What is a normal blood glucose level? Pancreatic islets are programmed to know the answer, but that answer differs from species to species. What’s more, the original programming remains, even when the islets are transplanted from one species to another.
If, for example, pancreatic islets are transplanted from humans to mice, they continue to dictate the blood glucose levels that are normal for humans. That means the islet acts as a “glucostat.” Similar to a thermostat that works to maintain the same temperature in a home, a glucostat keeps glucose levels within a normal range for any given species.
This surprising finding, uncovered by researchers at the University of Miami Miller School of Medicine, helps explain which cellular functions can go awry in people living with diabetes. It also has important implications for treatment and research.
The Miller School investigators, collaborating with colleagues in Sweden, made this discovery by transplanting pancreatic islets from different species into diabetic and non-diabetic mice. They then measured glycemia and glucose tolerance in the recipient mice.
Their findings were published in an article, “Paracrine Interactions within the Pancreatic Islet Determine the Glycemic Set Point,” in the journal Cell Metabolism.
A second important discovery is that the beta cells in the pancreas — the only cells in the human body that make and secrete insulin — do not act alone. Other endocrine cells in the pancreatic islet are part of an intricate production that help the human body sustain its “glycemic set point” — or normal blood glucose level.
“The islet imposes its glycemic set point on the organism, making it the bona fide glucostat in the body,” said lead study author Rayner Rodriguez-Diaz, Ph.D., research assistant professor of medicine.
He and his colleagues demonstrated that interventions that only target beta cells are therefore likely missing the full picture.
“These findings impact transplantation and regenerative approaches to treat diabetes,” Rodriguez-Diaz said. “Furthermore, therapeutic strategies using glucagon receptor antagonists to reduce high blood glucose in diabetics need to be reassessed, as they may negatively impact the function of the cells that produce insulin, the hormone diabetic patients need the most.”
Although their translational research involved both human tissue and mice, the researchers emphasized one uniquely human point. Unlike with rodent islets, glucagon input from the alpha cell to the
insulin-secreting beta cell is necessary to fine-tune the distinctive human set point.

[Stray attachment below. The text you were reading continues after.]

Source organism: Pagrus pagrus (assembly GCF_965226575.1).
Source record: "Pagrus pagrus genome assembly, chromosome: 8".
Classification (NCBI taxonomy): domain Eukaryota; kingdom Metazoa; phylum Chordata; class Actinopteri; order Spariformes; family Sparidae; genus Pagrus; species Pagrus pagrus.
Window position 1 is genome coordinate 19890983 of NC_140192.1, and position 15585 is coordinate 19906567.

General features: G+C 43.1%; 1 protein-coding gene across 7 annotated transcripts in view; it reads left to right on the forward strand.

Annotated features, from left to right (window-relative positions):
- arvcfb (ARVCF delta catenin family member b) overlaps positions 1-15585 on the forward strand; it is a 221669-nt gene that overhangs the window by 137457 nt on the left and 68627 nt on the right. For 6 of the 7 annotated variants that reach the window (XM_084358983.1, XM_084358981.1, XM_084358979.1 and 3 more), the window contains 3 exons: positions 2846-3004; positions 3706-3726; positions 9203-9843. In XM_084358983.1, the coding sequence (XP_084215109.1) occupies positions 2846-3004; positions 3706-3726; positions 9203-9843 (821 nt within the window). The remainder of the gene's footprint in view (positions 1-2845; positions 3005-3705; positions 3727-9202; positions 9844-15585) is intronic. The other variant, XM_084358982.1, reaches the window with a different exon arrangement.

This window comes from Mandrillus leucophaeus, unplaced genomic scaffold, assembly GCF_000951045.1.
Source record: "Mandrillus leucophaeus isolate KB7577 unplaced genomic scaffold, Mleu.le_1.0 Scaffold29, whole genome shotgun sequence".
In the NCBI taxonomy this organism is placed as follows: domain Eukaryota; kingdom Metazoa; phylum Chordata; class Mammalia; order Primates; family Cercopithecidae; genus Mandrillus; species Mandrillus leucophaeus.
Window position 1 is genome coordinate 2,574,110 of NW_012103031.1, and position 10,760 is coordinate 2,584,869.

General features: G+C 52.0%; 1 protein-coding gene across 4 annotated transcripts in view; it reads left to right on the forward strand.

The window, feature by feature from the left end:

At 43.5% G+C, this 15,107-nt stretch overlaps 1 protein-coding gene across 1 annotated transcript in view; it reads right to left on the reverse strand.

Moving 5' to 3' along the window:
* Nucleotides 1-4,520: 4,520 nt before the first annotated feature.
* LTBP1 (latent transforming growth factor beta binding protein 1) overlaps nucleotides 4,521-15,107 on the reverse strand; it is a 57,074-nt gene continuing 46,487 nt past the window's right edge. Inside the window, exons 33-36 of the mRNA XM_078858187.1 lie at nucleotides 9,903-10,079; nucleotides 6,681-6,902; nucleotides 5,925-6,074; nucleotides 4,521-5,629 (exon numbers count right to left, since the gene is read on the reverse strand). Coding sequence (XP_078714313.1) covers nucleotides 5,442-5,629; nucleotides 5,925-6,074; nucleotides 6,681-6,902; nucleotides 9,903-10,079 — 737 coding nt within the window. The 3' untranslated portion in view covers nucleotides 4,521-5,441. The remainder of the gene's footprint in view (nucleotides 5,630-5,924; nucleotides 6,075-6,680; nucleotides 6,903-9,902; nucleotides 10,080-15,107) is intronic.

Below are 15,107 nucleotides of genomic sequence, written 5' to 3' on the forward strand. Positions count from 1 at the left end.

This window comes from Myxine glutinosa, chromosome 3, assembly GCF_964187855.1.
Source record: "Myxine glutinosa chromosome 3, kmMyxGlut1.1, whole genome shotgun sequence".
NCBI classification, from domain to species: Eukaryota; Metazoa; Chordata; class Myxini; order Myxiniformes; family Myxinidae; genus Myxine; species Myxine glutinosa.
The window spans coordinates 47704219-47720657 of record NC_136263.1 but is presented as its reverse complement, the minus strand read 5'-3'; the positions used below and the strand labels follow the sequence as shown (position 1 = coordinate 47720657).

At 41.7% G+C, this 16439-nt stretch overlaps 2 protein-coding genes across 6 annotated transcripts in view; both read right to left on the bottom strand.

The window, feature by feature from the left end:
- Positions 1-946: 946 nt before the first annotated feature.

“This means that it is imperative to use human islets of Langerhans when investigating how this complex micro-organ regulates glucose homeostasis under normal conditions, and why it is not functioning in diabetics,” Rodriguez-Diaz said.
Going forward, the research team plans to continue studying the complex physiology of the human islet in vivo in mice. Collaborating with investigators at Columbia University in New York, for example, they plan to induce and follow the maturation of stem cell-derived human pseudo-islets in vivo.
“Our goal is to develop mature stem cell-derived islets into micro-organs that are fully capable of taking over the glucose homeostasis and reverse diabetes in experimental models as a proof-of-concept,” said Rodriguez-Diaz.
Miller School co-authors of the study were Alejandro Caicedo, Ph.D., Ruth Molano, D.V.M., Jonathan Weitz, Ph.D., Midhat H. Abdulreda, Ph.D., Dora M. Berman, Ph.D., Norma Sue Kenyon, Ph.D., Camillo Ricordi, M.D., Antonello Pileggi, M.D., Ph.D. Research collaborators from the Karolinska Institutet in Stockholm were Barbara Leibiger, Ingo B. Leibiger, Ph.D., and Per-Olof Berggren, Ph.D.
The research was also highlighted in Pancreatic Cell News and Science Daily.
The Diabetes Research Institute Foundation, the National Institutes of Health, an American Diabetes Association Innovative grant, the Swedish Diabetes Association Fund and the Swedish Research Council provided financial support for the current study. Other support came from Novo Nordisk Foundation, the Family Erling-Persson Foundation, Strategic Research Program in Diabetes at Karolinska Institutet, the ERC-2013-AdG 338936-BetaImage, the Family Knut and Alice Wallenberg Foundation, Skandia Insurance Company Ltd, Diabetes and Wellness Foundation, the Bert von Kantzow Foundation, and the Stichting af Jochnick Foundation.
Miller School of Medicine